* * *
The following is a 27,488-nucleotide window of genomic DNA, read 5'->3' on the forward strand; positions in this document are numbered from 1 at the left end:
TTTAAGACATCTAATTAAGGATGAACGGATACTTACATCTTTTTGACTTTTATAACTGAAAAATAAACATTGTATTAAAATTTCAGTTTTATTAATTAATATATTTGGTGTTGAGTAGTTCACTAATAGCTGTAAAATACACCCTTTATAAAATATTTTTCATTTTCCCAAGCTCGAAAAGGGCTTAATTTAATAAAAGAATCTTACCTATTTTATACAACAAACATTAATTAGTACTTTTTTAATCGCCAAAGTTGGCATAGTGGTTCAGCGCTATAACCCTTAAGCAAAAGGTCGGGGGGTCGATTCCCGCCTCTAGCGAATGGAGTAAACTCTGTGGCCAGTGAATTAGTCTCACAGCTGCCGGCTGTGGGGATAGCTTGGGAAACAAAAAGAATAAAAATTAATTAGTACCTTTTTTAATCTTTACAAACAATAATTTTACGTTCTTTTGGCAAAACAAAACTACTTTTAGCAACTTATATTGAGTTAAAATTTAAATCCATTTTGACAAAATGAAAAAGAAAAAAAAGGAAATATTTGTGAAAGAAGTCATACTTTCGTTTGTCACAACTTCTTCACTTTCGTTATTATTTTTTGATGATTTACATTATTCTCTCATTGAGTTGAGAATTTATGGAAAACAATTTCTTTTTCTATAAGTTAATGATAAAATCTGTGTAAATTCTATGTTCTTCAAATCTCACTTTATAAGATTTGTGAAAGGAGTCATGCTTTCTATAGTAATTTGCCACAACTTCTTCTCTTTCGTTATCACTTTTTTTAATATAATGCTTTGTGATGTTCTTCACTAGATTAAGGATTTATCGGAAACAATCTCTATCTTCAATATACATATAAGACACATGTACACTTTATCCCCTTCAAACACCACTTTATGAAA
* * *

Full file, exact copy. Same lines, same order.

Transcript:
The following is a 27,488-nucleotide window of genomic DNA, read 5'->3' on the forward strand; positions in this document are numbered from 1 at the left end:
TTTAAGACATCTAATTAAGGATGAACGGATACTTACATCTTTTTGACTTTTATAACTGAAAAATAAACATTGTATTAAAATTTCAGTTTTATTAATTAATATATTTGGTGTTGAGTAGTTCACTAATAGCTGTAAAATACACCCTTTATAAAATATTTTTCATTTTCCCAAGCTCGAAAAGGGCTTAATTTAATAAAAGAATCTTACCTATTTTATACAACAAACATTAATTAGTACTTTTTTAATCGCCAAAGTTGGCATAGTGGTTCAGCGCTATAACCCTTAAGCAAAAGGTCGGGGGGTCGATTCCCGCCTCTAGCGAATGGAGTAAACTCTGTGGCCAGTGAATTAGTCTCACAGCTGCCGGCTGTGGGGATAGCTTGGGAAACAAAAAGAATAAAAATTAATTAGTACCTTTTTTAATCTTTACAAACAATAATTTTACGTTCTTTTGGCAAAACAAAACTACTTTTAGCAACTTATATTGAGTTAAAATTTAAATCCATTTTGACAAAATGAAAAAGAAAAAAAAGGAAATATTTGTGAAAGAAGTCATACTTTCGTTTGTCACAACTTCTTCACTTTCGTTATTATTTTTTGATGATTTACATTATTCTCTCATTGAGTTGAGAATTTATGGAAAACAATTTCTTTTTCTATAAGTTAATGATAAAATCTGTGTAAATTCTATGTTCTTCAAATCTCACTTTATAAGATTTGTGAAAGGAGTCATGCTTTCTATAGTAATTTGCCACAACTTCTTCTCTTTCGTTATCACTTTTTTTAATATAATGCTTTGTGATGTTCTTCACTAGATTAAGGATTTATCGGAAACAATCTCTATCTTCAATATACATATAAGACACATGTACACTTTATCCCCTTCAAACACCACTTTATGAAA